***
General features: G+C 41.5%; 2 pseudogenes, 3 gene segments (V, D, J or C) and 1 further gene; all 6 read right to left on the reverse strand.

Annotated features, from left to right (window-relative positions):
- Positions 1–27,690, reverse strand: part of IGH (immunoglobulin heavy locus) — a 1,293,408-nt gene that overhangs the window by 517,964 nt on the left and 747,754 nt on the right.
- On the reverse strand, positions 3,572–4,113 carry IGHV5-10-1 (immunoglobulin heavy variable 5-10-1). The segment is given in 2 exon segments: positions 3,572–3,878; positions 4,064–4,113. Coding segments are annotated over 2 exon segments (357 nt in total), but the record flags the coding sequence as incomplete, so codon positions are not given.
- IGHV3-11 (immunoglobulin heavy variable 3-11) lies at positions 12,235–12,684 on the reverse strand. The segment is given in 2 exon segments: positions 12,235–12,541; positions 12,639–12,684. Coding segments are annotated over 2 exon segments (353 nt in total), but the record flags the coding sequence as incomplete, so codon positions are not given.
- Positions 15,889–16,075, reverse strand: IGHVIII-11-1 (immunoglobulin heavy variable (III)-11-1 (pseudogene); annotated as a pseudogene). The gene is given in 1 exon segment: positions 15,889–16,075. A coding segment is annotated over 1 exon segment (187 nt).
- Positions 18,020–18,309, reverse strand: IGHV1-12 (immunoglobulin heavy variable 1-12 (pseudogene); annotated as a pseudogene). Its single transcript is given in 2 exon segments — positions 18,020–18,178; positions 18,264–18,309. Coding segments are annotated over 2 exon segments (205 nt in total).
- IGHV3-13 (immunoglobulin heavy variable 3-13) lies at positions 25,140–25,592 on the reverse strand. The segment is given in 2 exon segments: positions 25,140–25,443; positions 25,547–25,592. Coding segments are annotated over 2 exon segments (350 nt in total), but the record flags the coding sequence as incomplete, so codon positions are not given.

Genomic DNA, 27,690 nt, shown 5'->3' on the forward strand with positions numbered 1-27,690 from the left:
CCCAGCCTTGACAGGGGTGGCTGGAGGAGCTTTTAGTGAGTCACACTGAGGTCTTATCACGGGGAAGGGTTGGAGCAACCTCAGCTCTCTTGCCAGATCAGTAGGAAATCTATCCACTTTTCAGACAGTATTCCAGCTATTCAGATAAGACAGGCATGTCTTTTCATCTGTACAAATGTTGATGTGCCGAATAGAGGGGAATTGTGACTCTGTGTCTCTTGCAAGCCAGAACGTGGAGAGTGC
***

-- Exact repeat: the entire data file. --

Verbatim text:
General features: G+C 41.5%; 2 pseudogenes, 3 gene segments (V, D, J or C) and 1 further gene; all 6 read right to left on the reverse strand.

Annotated features, from left to right (window-relative positions):
- Positions 1–27,690, reverse strand: part of IGH (immunoglobulin heavy locus) — a 1,293,408-nt gene that overhangs the window by 517,964 nt on the left and 747,754 nt on the right.
- On the reverse strand, positions 3,572–4,113 carry IGHV5-10-1 (immunoglobulin heavy variable 5-10-1). The segment is given in 2 exon segments: positions 3,572–3,878; positions 4,064–4,113. Coding segments are annotated over 2 exon segments (357 nt in total), but the record flags the coding sequence as incomplete, so codon positions are not given.
- IGHV3-11 (immunoglobulin heavy variable 3-11) lies at positions 12,235–12,684 on the reverse strand. The segment is given in 2 exon segments: positions 12,235–12,541; positions 12,639–12,684. Coding segments are annotated over 2 exon segments (353 nt in total), but the record flags the coding sequence as incomplete, so codon positions are not given.
- Positions 15,889–16,075, reverse strand: IGHVIII-11-1 (immunoglobulin heavy variable (III)-11-1 (pseudogene); annotated as a pseudogene). The gene is given in 1 exon segment: positions 15,889–16,075. A coding segment is annotated over 1 exon segment (187 nt).
- Positions 18,020–18,309, reverse strand: IGHV1-12 (immunoglobulin heavy variable 1-12 (pseudogene); annotated as a pseudogene). Its single transcript is given in 2 exon segments — positions 18,020–18,178; positions 18,264–18,309. Coding segments are annotated over 2 exon segments (205 nt in total).
- IGHV3-13 (immunoglobulin heavy variable 3-13) lies at positions 25,140–25,592 on the reverse strand. The segment is given in 2 exon segments: positions 25,140–25,443; positions 25,547–25,592. Coding segments are annotated over 2 exon segments (350 nt in total), but the record flags the coding sequence as incomplete, so codon positions are not given.

Genomic DNA, 27,690 nt, shown 5'->3' on the forward strand with positions numbered 1-27,690 from the left:
CCCAGCCTTGACAGGGGTGGCTGGAGGAGCTTTTAGTGAGTCACACTGAGGTCTTATCACGGGGAAGGGTTGGAGCAACCTCAGCTCTCTTGCCAGATCAGTAGGAAATCTATCCACTTTTCAGACAGTATTCCAGCTATTCAGATAAGACAGGCATGTCTTTTCATCTGTACAAATGTTGATGTGCCGAATAGAGGGGAATTGTGACTCTGTGTCTCTTGCAAGCCAGAACGTGGAGAGTGC